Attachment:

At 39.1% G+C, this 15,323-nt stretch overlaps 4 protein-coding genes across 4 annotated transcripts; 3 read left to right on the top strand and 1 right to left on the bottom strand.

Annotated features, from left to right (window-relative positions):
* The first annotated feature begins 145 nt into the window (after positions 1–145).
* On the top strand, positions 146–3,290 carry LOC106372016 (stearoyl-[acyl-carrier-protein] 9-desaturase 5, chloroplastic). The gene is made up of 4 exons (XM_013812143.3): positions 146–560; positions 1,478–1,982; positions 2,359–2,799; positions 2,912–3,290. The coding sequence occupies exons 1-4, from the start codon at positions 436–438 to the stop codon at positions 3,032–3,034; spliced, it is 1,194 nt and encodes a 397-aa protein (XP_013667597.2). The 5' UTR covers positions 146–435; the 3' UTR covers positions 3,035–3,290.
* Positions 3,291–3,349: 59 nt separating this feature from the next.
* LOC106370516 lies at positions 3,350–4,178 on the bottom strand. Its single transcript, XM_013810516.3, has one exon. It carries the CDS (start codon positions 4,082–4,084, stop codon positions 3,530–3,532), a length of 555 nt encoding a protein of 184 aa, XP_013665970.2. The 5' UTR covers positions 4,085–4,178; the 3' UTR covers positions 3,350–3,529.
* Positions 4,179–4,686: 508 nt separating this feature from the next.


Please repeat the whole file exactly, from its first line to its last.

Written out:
At 39.1% G+C, this 15,323-nt stretch overlaps 4 protein-coding genes across 4 annotated transcripts; 3 read left to right on the top strand and 1 right to left on the bottom strand.

Annotated features, from left to right (window-relative positions):
* The first annotated feature begins 145 nt into the window (after positions 1–145).
* On the top strand, positions 146–3,290 carry LOC106372016 (stearoyl-[acyl-carrier-protein] 9-desaturase 5, chloroplastic). The gene is made up of 4 exons (XM_013812143.3): positions 146–560; positions 1,478–1,982; positions 2,359–2,799; positions 2,912–3,290. The coding sequence occupies exons 1-4, from the start codon at positions 436–438 to the stop codon at positions 3,032–3,034; spliced, it is 1,194 nt and encodes a 397-aa protein (XP_013667597.2). The 5' UTR covers positions 146–435; the 3' UTR covers positions 3,035–3,290.
* Positions 3,291–3,349: 59 nt separating this feature from the next.
* LOC106370516 lies at positions 3,350–4,178 on the bottom strand. Its single transcript, XM_013810516.3, has one exon. It carries the CDS (start codon positions 4,082–4,084, stop codon positions 3,530–3,532), a length of 555 nt encoding a protein of 184 aa, XP_013665970.2. The 5' UTR covers positions 4,085–4,178; the 3' UTR covers positions 3,350–3,529.
* Positions 4,179–4,686: 508 nt separating this feature from the next.